Kitty’s letter is in The John Jay Papers in the Columbia Digital Library Collections and can be seen HERE.

posted February 12th, 2018 by Janet, comments (0), CATEGORIES: Jay, John,Jay, Sarah Livingston,Livingston, Catharine "Kitty",Maryland,Morristown, New Jersey,New York,Philadelphia,Virginia,Washington, George,Weather,Winter of 1780

” the pleasure of your company is my prime enjoyment”

SARAH LIVINGSTON JAY continues her correspondence with her husband who is in Philadelphia during the holiday season in 1778-1779. She misses John terribly and is excited at the prospect of joining him. Sarah’s health was always rather fragile—she seems to have suffered from some sort of rheumatism at a young age (perhaps rheumatoid arthritis?)—and, as is clear from this letter, from depression which comes and goes. I love the way she sometimes writes as if carrying on a conversation, here with her father, who teases her about her “naughty husband who is too lazy to write,” and then produces a letter from him.

Eliz. Town, 3d. Jay. 1779My dear Mr. Jay,
I was making inquiries just now for pen, ink &c. in order to write to my absent friend when papa return’d from town. What going to scribble again my dear? Were I in your place I would not give myself any concern about such a naughty husband who is too lazy to write to his little wife. So unusual an expression from papa commanded my attention & percieving a smile upon his countenance I demanded a letter from him, when after a few Presbiterian evasions he handed me yours of the 26th Decr. . . .

Sister Kitty [Livingston] is much obliged to you for your polite invitation, & already anticipates the pleasure of being with us. Papa too has made her happy by his acquiescence with your request, tho’ it’s my opinion you could not make a request with which he would not chearfully comply. As to me, you know, that the pleasure of your company is my prime enjoyment & therefore your proposal to send for me is very agreeable. If you think it probable that accomodations will be provided by the 1st Feby. let that be the time for the Col: [Henry Brockholst Livingston, Sarah’s brother] to attend us: I think it will not be amiss if Jacob should come with the waggon for our baggage, unless Brockst. can procure a continental one; but be that as it will, order your Secy. to inform us of yr. determination previous to his leaving Philadelphia.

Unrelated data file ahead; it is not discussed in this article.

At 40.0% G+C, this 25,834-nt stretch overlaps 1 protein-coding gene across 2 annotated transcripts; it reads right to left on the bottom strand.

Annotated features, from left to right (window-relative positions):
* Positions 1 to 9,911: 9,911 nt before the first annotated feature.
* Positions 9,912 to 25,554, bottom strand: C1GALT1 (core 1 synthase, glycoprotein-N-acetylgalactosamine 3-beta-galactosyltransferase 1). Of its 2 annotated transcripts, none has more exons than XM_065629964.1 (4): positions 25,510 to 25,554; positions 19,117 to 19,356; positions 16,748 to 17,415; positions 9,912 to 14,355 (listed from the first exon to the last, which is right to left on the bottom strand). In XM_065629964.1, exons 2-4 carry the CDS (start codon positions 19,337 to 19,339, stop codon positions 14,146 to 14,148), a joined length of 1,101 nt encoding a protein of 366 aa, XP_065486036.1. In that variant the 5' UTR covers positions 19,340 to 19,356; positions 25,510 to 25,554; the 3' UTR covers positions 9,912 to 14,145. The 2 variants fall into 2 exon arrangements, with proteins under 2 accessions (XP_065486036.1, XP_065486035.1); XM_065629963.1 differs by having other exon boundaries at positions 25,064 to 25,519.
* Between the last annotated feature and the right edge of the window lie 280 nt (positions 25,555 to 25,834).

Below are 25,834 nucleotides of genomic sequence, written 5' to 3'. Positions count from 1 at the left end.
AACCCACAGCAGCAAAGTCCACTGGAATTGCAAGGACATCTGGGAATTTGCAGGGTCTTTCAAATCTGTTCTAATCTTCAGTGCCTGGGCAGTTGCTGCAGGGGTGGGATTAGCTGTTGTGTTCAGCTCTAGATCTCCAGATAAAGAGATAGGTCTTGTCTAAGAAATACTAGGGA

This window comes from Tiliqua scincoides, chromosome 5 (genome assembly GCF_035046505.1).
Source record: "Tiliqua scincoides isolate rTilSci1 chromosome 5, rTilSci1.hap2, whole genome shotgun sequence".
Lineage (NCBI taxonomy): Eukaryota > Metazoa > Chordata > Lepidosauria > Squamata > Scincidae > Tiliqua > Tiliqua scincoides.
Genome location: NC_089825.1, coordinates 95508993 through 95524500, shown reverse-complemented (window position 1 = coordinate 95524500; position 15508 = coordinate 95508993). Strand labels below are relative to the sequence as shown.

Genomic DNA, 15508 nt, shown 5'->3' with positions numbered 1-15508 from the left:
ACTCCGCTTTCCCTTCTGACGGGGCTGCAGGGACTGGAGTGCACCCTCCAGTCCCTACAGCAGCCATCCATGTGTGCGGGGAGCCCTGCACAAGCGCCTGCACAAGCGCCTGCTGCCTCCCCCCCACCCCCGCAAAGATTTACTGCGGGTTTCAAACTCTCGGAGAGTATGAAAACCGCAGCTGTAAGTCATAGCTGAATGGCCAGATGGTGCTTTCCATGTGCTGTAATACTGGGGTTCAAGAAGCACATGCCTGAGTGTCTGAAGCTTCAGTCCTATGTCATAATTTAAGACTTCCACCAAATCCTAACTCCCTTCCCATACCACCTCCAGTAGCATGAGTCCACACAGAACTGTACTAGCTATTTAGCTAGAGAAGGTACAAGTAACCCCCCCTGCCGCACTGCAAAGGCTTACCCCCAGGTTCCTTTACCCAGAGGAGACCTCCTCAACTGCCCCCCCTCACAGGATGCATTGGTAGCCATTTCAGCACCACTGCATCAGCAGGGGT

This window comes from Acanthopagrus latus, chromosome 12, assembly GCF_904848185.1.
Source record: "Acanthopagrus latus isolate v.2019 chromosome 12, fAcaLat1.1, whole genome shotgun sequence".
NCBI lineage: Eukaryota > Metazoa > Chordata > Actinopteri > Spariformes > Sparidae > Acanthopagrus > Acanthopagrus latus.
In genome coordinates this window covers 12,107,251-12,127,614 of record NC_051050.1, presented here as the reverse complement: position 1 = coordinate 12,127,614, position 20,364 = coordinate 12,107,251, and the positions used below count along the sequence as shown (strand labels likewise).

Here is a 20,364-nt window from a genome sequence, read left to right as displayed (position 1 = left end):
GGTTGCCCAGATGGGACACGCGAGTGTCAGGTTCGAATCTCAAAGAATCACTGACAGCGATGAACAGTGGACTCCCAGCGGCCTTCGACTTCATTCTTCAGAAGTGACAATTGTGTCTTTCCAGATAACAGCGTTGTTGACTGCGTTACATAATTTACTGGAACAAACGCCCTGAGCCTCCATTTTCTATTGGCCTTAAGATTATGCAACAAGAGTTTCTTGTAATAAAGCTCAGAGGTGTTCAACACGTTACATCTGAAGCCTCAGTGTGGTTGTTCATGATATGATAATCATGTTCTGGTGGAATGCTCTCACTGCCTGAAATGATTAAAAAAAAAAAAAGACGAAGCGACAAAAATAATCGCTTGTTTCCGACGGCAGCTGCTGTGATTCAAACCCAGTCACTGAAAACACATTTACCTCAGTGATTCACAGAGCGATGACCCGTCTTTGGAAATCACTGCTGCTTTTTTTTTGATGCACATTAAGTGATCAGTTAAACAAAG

The company of your dear little boy [Peter Augustus] proved a great consolation to me since you’ve been absent, & I should not have forsaken him for Eliz. Town had I not found my spirits a key too low, which I thought a ride would contribute to enliven. As soon as a convenient opportunity offers Kitty & I shall return to Persipiney & wait there the Colonels arrival. Adieu, my dr. Mr. Jay. I dare not ask you to write frequently, if the time to be so employed, must be deducted from sleep; for certain I am, that if a sufficient portion of time is not alotted for repose, your too intense application to business will inevitably impair your health.

Accept the Compts: of the season from our little circle & may we repeat the same to each other fifty years hence. Once more my beloved Adieu.
Yours affectionately
Sa. Jay

Christmas was not a widely celebrated holiday in the colonies. Its observance was generally prohibited in New England by Calvinists and other Protestant sects, and by the Quakers in Philadelphia and elsewhere. On the other hand, Anglicans, Roman Catholics, Lutherans and Moravians did celebrate the Christmas season with both religious services and secular festivities. Generally these groups were in the Middle colonies and the South. If there was any decoration at all in homes it was likely to be garlands of natural greens, a few sprigs of holly and some mistletoe.

Using an expression I find particularly felicitous, I beg all of the readers of this blog to ACCEPT THE COMPLIMENTS OF THE SEASON. And to join me in the new year when I will resume posting.

Louise North, Janet Wedge, and Landa Freeman Selected Letters of John Jay and Sarah Livingston Jay (Jefferson, NC: McFarland, 2005), 56. Read articles on the celebration of Christmas in the colonies HERE and HERE.

posted December 25th, 2017 by Janet, comments (0), CATEGORIES: Jay, John,Jay, Peter Augustus,Jay, Sarah Livingston,Livingston, Brockholst,Livingston, Catharine "Kitty",Livingston, Governor William